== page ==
The results, published in The Lancet (online edition) today, are likely to further boost sales of soy isoflavone products, with many European consumers already aware of the connection between the ingredient and its benefits on menopause symptoms.
Israeli soy products manufacturer Solbar said it saw big peaks in sales following each of three recent trials concluding the high risks associated with HRT. In the last year the company, which claims to be the leading soy isoflavone supplier in Europe, has seen impressive growth of around 30 per cent in isoflavone sales in Europe.
Dutch firm Acatris also reported similar benefits to its soy product sales in 2003.
After the findings of the Women's Health study in 2002, linking HRT use to a significant rise in ovarian cancer, a major UK trial (on more than 1 million women) last year reported that risk of breast cancer was four times greater with use of combination (progestagen-oestrogen) HRT compared to oestrogen-only therapy. It was also the first to report an increase in risk of death from breast cancer for HRT users compared with women who have never used HRT.
Sales of natural phytoestrogen products, such as soy isoflavones, red clover and black cohosh, surged following the dramatic findings.
But the news was followed by advice from the UK's medicines watchdog late last year that HRT should no longer be recommended for prevention of osteoporosis, meaning that natural products that can protect bone health will also be in greater demand.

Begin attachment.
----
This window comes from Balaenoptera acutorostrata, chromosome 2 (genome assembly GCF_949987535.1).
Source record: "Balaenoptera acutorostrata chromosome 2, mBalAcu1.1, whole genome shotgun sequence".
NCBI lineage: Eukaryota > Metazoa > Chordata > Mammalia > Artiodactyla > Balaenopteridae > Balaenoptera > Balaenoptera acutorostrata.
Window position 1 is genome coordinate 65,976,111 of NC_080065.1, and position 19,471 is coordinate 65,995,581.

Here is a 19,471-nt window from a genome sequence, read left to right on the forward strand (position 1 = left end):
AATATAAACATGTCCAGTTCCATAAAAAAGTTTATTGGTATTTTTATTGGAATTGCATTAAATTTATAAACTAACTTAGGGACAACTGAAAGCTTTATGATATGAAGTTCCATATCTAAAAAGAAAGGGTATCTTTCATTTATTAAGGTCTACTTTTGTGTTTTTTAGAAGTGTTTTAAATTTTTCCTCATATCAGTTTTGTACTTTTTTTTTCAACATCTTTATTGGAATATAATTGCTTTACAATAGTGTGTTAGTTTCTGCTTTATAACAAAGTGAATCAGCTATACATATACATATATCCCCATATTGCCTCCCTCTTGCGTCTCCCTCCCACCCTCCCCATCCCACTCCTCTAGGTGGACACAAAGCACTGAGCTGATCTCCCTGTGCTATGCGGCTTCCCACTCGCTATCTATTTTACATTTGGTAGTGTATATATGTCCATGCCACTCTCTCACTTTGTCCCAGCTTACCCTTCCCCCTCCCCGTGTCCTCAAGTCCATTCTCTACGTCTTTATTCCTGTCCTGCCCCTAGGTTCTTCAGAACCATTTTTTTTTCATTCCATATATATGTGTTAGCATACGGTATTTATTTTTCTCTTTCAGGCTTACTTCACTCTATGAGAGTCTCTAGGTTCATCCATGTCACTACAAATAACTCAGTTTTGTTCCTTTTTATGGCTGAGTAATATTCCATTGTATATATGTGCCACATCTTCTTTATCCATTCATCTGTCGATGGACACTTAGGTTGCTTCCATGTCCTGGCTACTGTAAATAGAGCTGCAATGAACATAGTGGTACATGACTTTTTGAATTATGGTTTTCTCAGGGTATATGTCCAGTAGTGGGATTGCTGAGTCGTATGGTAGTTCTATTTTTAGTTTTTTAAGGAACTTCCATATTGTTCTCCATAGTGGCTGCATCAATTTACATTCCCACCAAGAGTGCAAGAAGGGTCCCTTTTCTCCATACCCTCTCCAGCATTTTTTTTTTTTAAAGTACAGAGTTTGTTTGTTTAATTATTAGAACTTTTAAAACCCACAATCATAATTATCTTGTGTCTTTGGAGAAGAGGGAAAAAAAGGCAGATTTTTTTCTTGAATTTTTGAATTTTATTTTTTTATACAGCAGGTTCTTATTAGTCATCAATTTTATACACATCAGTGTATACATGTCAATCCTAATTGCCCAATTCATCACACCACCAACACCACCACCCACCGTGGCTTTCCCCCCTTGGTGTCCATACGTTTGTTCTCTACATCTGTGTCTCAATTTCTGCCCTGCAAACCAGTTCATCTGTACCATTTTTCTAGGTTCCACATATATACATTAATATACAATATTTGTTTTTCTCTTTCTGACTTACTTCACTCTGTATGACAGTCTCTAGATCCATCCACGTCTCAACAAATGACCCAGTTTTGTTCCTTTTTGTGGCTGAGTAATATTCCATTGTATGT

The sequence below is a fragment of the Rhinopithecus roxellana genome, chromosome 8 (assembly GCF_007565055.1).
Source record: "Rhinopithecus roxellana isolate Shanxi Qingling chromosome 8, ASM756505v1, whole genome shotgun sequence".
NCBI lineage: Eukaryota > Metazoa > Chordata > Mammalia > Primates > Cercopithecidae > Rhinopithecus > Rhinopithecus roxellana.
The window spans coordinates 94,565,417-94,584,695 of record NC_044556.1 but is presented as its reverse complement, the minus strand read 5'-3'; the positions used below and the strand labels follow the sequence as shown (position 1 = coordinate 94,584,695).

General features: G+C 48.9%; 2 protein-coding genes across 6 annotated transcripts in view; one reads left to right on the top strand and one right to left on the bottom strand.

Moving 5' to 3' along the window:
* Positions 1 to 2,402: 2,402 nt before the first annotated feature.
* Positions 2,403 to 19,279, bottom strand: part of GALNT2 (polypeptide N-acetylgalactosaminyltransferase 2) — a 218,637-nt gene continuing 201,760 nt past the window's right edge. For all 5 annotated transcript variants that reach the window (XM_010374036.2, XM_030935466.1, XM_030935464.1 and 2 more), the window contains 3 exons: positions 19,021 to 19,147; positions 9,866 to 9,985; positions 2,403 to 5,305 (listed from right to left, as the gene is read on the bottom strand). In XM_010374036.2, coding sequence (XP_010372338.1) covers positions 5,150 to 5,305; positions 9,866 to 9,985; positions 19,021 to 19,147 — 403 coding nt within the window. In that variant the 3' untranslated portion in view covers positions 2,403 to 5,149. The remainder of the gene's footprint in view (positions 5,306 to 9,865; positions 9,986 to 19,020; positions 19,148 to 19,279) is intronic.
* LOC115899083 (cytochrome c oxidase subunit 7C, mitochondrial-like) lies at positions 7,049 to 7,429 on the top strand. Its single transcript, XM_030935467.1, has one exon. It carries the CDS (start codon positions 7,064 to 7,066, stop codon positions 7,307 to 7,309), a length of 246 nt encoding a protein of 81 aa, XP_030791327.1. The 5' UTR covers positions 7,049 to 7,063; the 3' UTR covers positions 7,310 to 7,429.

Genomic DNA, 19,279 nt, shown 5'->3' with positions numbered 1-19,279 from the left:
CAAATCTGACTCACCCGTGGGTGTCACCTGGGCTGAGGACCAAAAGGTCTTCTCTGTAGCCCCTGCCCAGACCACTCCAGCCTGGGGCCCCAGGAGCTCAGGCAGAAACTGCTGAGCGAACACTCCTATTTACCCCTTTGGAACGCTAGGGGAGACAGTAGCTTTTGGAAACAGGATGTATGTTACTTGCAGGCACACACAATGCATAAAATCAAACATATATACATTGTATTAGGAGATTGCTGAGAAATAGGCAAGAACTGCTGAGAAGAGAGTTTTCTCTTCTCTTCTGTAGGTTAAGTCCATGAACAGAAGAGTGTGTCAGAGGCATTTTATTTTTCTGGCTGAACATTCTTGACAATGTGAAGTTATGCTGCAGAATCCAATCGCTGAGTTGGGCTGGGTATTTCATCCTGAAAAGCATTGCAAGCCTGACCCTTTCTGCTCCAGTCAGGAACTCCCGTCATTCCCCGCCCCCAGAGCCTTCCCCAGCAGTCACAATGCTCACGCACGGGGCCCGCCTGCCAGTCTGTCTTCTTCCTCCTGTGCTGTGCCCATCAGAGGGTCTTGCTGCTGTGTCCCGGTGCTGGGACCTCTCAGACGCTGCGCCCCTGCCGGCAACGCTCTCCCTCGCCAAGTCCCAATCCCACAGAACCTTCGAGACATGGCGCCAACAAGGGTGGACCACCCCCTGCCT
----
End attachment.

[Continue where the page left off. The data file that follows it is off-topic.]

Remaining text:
"Research indicates that there is definitely some substance to suggest that isoflavones can be effective for bone health. But clinical trials on osteoporosis are long-term and many of the studies have not yet published their findings," Gary Brenner, marketing director of Solbar, told NutraIngredients.com.
However he said the next generation of women's products will likely include ingredients that support bone health, such as added calcium.
The new Swedish study was launched because the increasing survival of women with breast cancer has made the management of menopause an important clinical issue. The HABITS trial was one of several trials established in the 1990s to assess the possible risk of recurrent breast cancer for women using HRT. Originally planned to include at least 1300 women followed up for five years, the trial was stopped on December 17, 2003, after an average follow-up of just over two years.
The steering committee for the trial were concerned that early results from the study showed an unacceptably high risk of recurrent breast cancer for those women randomized to receive HRT; of 345 women (all of whom had had previous breast cancer and were randomised to HRT or no HRT) with at least one follow-up assessment, 26 in the study arm allocated HRT reported a recurrence (or a new case) of breast cancer, compared with seven women who received therapy other than HRT for menopausal symptoms.
In an accompanying commentary in The Lancet, Rowan T Chlebowski from the Harbor-UCLA Research and Education Institute and Nananda Col from the Brigham and Women's Health Hospital in Boston, USA conclude: "…considering all available evidence about the effect of hormone therapy on breast cancer and chronic disease, the HABITS investigators' conclusion that even short-term use of hormone therapy poses an unacceptably high risk of breast cancer can now reasonably guide clinical practice for women with breast cancer…Alternative safe and effective strategies for the difficult problem of menopausal symptoms in these women now need to be developed".
These 'alternatives' could however come in the form of functional foods, rather than supplements.
"We are hearing requests for a better taste profile and questions about the levels of isoflavones that can be formulated into food. There is going to be further development of bars, beverages and soy-fortified breads to specifically target women's health," predicted Brenner.
The new study findings will appear in the February 7 print edition of The Lancet.